LONDON -- A $910 million master plan to transform Britain's second biggest city, Birmingham, into a global business and financial center was launched Wednesday.
The transformation of the Snow Hill and Colmore districts of the Midlands' city will create 10,000 new jobs and 4,000 new homes, said officials in Birmingham.
The ambitious project will enable Birmingham to rival London's Canary Wharf and place the city in the same league as business districts in Switzerland's Zurich and Germany's Frankfurt.
The master plan outlines a framework for Birmingham to generate thousands of new jobs, create almost 21,000 square meters of office space and boost the local economy by over 900 million dollars each year. The plan includes improved transport links and the redevelopment of Snow Hill railway station.
The leader of Birmingham City Council, Sir Albert Bore said: "Birmingham is putting in place the building blocks for a global business and financial center. The city is already investing heavily to ensure firms have everything they need to thrive here."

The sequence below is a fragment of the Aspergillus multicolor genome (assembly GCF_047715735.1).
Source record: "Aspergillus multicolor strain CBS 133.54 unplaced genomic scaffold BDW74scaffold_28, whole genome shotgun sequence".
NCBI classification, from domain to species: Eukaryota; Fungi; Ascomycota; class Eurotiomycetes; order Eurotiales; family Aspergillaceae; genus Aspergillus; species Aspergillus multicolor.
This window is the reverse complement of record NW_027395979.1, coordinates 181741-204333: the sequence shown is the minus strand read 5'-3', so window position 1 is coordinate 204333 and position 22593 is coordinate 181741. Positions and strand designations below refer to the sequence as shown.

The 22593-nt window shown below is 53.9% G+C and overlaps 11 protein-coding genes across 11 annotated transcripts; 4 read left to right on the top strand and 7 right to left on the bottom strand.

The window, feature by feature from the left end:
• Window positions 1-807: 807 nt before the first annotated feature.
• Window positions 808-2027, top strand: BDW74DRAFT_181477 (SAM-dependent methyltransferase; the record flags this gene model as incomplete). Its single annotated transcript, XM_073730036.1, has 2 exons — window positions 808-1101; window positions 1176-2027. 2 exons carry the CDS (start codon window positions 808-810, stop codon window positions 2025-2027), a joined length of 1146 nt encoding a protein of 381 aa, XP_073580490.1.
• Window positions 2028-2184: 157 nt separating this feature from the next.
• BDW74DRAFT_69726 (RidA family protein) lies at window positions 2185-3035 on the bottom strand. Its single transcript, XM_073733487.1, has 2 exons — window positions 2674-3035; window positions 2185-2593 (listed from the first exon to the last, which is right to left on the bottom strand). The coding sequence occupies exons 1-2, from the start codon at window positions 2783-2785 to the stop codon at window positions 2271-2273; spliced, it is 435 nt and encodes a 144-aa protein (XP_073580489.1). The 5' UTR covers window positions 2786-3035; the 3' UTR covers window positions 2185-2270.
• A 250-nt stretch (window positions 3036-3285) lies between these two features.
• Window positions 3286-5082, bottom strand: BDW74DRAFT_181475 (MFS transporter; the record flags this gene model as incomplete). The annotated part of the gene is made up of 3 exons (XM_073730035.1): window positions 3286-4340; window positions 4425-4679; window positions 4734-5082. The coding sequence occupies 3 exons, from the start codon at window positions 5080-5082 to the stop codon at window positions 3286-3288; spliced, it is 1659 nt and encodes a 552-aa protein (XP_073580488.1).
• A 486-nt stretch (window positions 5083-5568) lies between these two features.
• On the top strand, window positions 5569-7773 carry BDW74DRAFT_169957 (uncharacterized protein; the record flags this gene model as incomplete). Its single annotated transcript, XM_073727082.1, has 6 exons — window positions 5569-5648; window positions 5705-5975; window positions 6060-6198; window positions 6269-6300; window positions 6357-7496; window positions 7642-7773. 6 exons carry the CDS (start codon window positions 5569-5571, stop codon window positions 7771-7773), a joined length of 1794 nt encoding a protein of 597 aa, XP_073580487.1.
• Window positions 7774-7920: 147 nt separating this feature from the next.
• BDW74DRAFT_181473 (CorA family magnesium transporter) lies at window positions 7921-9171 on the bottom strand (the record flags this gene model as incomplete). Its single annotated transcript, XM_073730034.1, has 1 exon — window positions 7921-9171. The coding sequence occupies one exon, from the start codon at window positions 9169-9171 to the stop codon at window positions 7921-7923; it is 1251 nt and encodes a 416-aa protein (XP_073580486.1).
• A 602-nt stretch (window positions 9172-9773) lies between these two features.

City leaders expect the transformation to encourage more firms in the BPFS sector (business, professional and financial services)
to relocate to Birmingham, following the move to the city last year of Deutsche Bank, already employing 2,000 staff.
Birmingham's professional and financial services sector is the largest outside of London, generating 23 billion dollars a year, with more than 21,000 companies employing 220,000 people based in the Greater Birmingham region.
Marketing Birmingham, the region's official inward investment agency aims to entice investment into the Birmingham area by promoting the fact operational costs can be up to 55 percent cheaper than in London.
Gary Cardin, chairman of the city's central business district said: "Birmingham's cost-effective office space, world-class transport links, and abundant supply of local talent has created the ideal environment for investment."
Following Wednesday's announcement, a six week consultation period starts Feb. 9 to give the public a chance to comment on the project.